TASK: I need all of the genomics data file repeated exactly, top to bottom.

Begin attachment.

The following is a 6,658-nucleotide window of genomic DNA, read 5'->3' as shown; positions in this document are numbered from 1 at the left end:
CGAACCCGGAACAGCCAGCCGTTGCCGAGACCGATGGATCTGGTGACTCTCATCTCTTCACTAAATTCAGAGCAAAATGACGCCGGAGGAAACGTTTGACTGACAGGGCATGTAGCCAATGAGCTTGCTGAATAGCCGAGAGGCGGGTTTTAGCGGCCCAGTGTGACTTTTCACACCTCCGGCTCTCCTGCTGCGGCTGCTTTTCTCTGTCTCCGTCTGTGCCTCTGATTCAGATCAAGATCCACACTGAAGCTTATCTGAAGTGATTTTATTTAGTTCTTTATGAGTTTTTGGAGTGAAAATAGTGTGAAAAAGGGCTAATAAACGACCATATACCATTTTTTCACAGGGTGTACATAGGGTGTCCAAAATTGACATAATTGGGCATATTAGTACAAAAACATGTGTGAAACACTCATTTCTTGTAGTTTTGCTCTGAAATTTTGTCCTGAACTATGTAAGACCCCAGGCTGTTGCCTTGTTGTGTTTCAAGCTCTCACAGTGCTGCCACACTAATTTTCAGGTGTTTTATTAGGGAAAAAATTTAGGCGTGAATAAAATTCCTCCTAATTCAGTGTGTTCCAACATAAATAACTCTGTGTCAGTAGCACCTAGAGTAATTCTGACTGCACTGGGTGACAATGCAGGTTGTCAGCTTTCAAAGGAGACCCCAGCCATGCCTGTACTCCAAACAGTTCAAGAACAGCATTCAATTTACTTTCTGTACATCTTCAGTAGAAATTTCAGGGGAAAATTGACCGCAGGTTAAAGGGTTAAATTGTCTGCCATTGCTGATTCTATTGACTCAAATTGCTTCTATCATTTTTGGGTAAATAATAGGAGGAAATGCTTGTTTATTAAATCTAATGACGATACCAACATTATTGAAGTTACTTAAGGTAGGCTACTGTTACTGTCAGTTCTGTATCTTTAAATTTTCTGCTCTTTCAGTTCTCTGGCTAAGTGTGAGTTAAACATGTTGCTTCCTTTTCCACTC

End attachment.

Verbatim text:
The following is a 6,658-nucleotide window of genomic DNA, read 5'->3' as shown; positions in this document are numbered from 1 at the left end:
CGAACCCGGAACAGCCAGCCGTTGCCGAGACCGATGGATCTGGTGACTCTCATCTCTTCACTAAATTCAGAGCAAAATGACGCCGGAGGAAACGTTTGACTGACAGGGCATGTAGCCAATGAGCTTGCTGAATAGCCGAGAGGCGGGTTTTAGCGGCCCAGTGTGACTTTTCACACCTCCGGCTCTCCTGCTGCGGCTGCTTTTCTCTGTCTCCGTCTGTGCCTCTGATTCAGATCAAGATCCACACTGAAGCTTATCTGAAGTGATTTTATTTAGTTCTTTATGAGTTTTTGGAGTGAAAATAGTGTGAAAAAGGGCTAATAAACGACCATATACCATTTTTTCACAGGGTGTACATAGGGTGTCCAAAATTGACATAATTGGGCATATTAGTACAAAAACATGTGTGAAACACTCATTTCTTGTAGTTTTGCTCTGAAATTTTGTCCTGAACTATGTAAGACCCCAGGCTGTTGCCTTGTTGTGTTTCAAGCTCTCACAGTGCTGCCACACTAATTTTCAGGTGTTTTATTAGGGAAAAAATTTAGGCGTGAATAAAATTCCTCCTAATTCAGTGTGTTCCAACATAAATAACTCTGTGTCAGTAGCACCTAGAGTAATTCTGACTGCACTGGGTGACAATGCAGGTTGTCAGCTTTCAAAGGAGACCCCAGCCATGCCTGTACTCCAAACAGTTCAAGAACAGCATTCAATTTACTTTCTGTACATCTTCAGTAGAAATTTCAGGGGAAAATTGACCGCAGGTTAAAGGGTTAAATTGTCTGCCATTGCTGATTCTATTGACTCAAATTGCTTCTATCATTTTTGGGTAAATAATAGGAGGAAATGCTTGTTTATTAAATCTAATGACGATACCAACATTATTGAAGTTACTTAAGGTAGGCTACTGTTACTGTCAGTTCTGTATCTTTAAATTTTCTGCTCTTTCAGTTCTCTGGCTAAGTGTGAGTTAAACATGTTGCTTCCTTTTCCACTC